Thursday, June 30, 2016
Slickety Quick: Poems About Sharks. Written by Skila Brown and illustrated by Bob Kolar. Candlewick Press, Random House. 2016.$22.00 ages 5 and up
you dip and dive all day.
Pointy snout, bullet nose,
bold eyes that never close,
graceful as the water flows,
bay to bay to bay.
Blue shark, blue shark ... "
If you work with kids in the library or the classroom, or you have children of your own, you will know exactly the ones who are spellbound at the thought of sharks ... and cannot get enough information to suit them. You will always be on the lookout for that new book! You should look no further than Skila Brown's new poetry book about fourteen different sharks, each with its own particular characteristics. As you will see, they are not all the same!
In this exploration of the frightful creatures that lurk in deep waters. Ms. Brown chooses not only the most recognizable of the lot - the great white and the hammerhead - she also includes some that are not so well known to many of us. Each is given a full double page spread to present its most important and telling attributes. I greatly admire the way the text is presented, always in keeping with the character of the shark itself.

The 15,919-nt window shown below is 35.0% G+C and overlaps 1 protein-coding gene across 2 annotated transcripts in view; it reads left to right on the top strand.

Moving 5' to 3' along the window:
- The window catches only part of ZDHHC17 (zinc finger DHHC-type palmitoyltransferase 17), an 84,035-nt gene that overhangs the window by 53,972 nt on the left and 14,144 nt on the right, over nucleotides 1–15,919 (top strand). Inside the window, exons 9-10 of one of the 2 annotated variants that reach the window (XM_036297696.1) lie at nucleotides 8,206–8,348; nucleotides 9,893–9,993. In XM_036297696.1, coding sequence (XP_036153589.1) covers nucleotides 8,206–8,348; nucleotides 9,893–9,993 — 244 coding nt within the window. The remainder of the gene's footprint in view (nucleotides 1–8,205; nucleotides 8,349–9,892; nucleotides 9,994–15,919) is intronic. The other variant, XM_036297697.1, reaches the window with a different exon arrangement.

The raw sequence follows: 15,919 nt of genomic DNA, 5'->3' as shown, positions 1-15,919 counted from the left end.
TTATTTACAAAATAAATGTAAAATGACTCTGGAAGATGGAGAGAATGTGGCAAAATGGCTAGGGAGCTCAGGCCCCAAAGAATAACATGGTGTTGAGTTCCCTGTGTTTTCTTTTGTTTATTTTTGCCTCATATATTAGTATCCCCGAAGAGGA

For instance, the bull shark:
"Tenacious, aggressive, and stocky,
you ambush your prey at the shore.
You'll eat anything,
button, boat, fin or wing;
you chomp it up, then search for more.
You sneak into freshwater rivers
before your prey finds time to flee.
You give them a bump,
taste a bit of their rump;
you're just an old bull of the sea."
Then she adds a tiny bit of additional detail:
"Bull sharks are unpredictable animals. They head-butt their prey before taking a
bite of them and can even tolerate freshwater, sometimes swimming into rivers!"
Shark aficionados are going to gobble it up, you know they are!
Bob Kolar's digital images accurately and menacingly show those creatures who strike fear in the hearts of many, and admiration and interest in so many others. Muted shades of green, blue, brown and grey place us in the water with them, as light plays all around them and from many angles.